Introduction And Definitions

A. Volumes of Butter and Brief History

Worldwide consumption of butter and milkfat products is estimated at 2,420,000 tons in 1993 for countries where data are available (Table 1). In 1998, the United States produced 1082 X 106 lb of butter with none being purchased by the government as surplus (IDFA, 1999). Butter was one of the first dairy products manufactured by humans and has been traded internationally since the 14th century (Anderson, 1986; Varnam and Sutherland, 1994). All butter manufacture relies on cream as a starting material. From ancient times through the latter part of the 1800s, cream was obtained from milk by gravity separation. In the 1850s, creameries began producing butter on a small scale. Large-scale manufacture only became possible after development of the mechanical cream separator in 1877 (Varnam and Sutherland, 1994).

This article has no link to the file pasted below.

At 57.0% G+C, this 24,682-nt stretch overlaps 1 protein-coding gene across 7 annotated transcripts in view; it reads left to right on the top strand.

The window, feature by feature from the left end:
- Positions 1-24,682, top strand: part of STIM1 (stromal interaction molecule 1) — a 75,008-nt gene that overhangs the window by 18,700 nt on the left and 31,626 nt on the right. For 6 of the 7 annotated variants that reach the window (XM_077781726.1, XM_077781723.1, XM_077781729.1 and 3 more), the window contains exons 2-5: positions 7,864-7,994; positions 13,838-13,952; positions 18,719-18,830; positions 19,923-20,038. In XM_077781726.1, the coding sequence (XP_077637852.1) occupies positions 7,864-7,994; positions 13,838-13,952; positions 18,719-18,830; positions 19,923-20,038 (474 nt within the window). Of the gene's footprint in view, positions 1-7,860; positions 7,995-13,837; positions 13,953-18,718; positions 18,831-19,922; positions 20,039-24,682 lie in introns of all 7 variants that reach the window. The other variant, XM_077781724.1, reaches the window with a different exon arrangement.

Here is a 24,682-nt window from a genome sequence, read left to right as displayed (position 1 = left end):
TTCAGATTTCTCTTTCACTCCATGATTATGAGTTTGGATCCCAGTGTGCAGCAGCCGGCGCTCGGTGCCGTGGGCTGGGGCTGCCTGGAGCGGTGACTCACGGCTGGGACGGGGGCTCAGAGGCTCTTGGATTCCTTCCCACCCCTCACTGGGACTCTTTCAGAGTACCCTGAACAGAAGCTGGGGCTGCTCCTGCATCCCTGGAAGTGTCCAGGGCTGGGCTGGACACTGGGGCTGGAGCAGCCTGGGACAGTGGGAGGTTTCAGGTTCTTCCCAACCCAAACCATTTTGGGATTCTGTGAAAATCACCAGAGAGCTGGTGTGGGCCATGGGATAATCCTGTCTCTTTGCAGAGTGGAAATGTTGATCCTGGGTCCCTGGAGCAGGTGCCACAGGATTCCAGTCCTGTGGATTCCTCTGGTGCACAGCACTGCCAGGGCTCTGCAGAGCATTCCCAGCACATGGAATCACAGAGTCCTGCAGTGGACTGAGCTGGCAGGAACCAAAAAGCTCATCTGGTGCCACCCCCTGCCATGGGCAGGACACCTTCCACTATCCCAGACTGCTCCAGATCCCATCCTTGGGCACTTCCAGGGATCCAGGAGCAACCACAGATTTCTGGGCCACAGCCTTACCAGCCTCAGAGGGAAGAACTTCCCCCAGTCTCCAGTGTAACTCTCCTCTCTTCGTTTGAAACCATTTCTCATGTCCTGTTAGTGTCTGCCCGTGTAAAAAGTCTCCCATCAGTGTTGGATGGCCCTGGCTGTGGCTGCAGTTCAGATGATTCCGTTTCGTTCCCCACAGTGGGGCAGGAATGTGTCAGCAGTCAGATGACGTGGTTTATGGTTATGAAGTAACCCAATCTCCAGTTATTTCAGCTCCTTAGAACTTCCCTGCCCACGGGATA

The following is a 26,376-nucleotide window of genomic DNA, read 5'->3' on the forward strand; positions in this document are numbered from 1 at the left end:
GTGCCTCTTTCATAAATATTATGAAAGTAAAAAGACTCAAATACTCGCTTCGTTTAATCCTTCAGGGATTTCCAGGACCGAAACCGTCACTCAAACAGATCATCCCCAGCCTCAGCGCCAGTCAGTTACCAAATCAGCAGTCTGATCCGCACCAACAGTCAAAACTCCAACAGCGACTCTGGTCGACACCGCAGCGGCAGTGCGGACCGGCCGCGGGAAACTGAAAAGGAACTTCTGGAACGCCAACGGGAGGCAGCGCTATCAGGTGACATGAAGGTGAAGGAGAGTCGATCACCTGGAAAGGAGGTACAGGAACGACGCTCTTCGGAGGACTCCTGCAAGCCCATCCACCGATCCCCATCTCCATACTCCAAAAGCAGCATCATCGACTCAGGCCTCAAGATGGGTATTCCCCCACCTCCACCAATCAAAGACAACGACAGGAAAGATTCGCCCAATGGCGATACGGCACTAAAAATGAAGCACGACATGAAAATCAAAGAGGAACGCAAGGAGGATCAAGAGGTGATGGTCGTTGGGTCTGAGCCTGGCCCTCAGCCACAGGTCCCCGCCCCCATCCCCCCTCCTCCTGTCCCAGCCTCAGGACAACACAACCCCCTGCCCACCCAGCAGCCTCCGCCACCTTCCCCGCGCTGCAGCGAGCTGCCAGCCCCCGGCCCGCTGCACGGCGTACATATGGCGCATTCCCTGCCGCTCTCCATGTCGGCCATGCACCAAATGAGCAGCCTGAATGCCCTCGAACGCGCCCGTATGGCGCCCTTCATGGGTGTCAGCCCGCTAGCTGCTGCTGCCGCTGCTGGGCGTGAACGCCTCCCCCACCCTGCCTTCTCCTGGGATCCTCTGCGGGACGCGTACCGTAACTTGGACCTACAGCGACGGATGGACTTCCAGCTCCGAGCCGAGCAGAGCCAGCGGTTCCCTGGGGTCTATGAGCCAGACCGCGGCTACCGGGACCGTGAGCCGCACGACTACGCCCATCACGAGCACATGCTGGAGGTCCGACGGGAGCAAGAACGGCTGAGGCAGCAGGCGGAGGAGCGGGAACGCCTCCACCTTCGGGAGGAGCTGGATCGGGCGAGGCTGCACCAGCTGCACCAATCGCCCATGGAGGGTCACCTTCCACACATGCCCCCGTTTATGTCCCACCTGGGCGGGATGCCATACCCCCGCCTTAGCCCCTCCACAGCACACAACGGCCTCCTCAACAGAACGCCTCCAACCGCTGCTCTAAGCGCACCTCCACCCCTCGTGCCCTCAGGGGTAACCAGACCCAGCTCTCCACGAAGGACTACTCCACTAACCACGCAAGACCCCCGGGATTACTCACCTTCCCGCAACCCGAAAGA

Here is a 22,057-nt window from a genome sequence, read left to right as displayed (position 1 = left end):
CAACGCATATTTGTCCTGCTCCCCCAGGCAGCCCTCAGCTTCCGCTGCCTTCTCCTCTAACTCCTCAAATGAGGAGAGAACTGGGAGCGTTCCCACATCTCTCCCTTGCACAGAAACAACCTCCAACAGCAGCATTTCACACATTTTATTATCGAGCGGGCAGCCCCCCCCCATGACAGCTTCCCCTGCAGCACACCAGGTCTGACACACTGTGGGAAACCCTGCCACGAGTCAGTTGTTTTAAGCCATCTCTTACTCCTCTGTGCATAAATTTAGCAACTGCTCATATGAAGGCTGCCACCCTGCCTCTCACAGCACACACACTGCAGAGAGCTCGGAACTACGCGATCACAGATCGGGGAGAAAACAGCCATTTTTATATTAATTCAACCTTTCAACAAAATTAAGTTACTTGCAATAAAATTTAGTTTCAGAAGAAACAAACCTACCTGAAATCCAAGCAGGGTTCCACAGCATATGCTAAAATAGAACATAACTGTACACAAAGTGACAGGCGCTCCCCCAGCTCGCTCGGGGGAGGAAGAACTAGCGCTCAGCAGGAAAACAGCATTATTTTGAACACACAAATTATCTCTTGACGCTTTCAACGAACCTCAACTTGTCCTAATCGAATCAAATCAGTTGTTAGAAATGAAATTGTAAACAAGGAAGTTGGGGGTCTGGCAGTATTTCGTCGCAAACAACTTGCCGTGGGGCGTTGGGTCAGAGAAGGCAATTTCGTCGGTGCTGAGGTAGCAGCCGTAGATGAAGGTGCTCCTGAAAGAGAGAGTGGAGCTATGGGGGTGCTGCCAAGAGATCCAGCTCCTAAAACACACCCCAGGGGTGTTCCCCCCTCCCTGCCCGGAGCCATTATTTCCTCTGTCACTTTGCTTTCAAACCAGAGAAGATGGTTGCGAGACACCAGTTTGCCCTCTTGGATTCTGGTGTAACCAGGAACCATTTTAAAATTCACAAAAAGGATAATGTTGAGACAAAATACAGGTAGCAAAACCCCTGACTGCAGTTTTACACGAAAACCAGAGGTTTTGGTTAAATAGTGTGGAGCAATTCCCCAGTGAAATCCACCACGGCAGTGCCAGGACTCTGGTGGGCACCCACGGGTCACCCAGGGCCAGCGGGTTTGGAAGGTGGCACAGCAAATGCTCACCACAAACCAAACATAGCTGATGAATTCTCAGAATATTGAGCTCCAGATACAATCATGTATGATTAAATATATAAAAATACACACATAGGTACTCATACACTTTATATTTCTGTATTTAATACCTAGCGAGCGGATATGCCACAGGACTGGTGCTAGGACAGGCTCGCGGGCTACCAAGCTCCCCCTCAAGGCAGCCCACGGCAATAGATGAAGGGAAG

B. Composition and Types of Butter

Butter is a water-in-oil emulsion, wherein milkfat forms the continuous phase. This is in contrast to cream, which is an emulsion of milkfat globules suspended in an aqueous phase. Thus, an emulsion phase inversion occurs during manufac-

*Present affiliation: Center for Food Safety, The University of Georgia, Griffin, Georgia.

Table 1 Total Consumption of

Butter and Milkfat Products (1993)

Country

1000 tons

Austria

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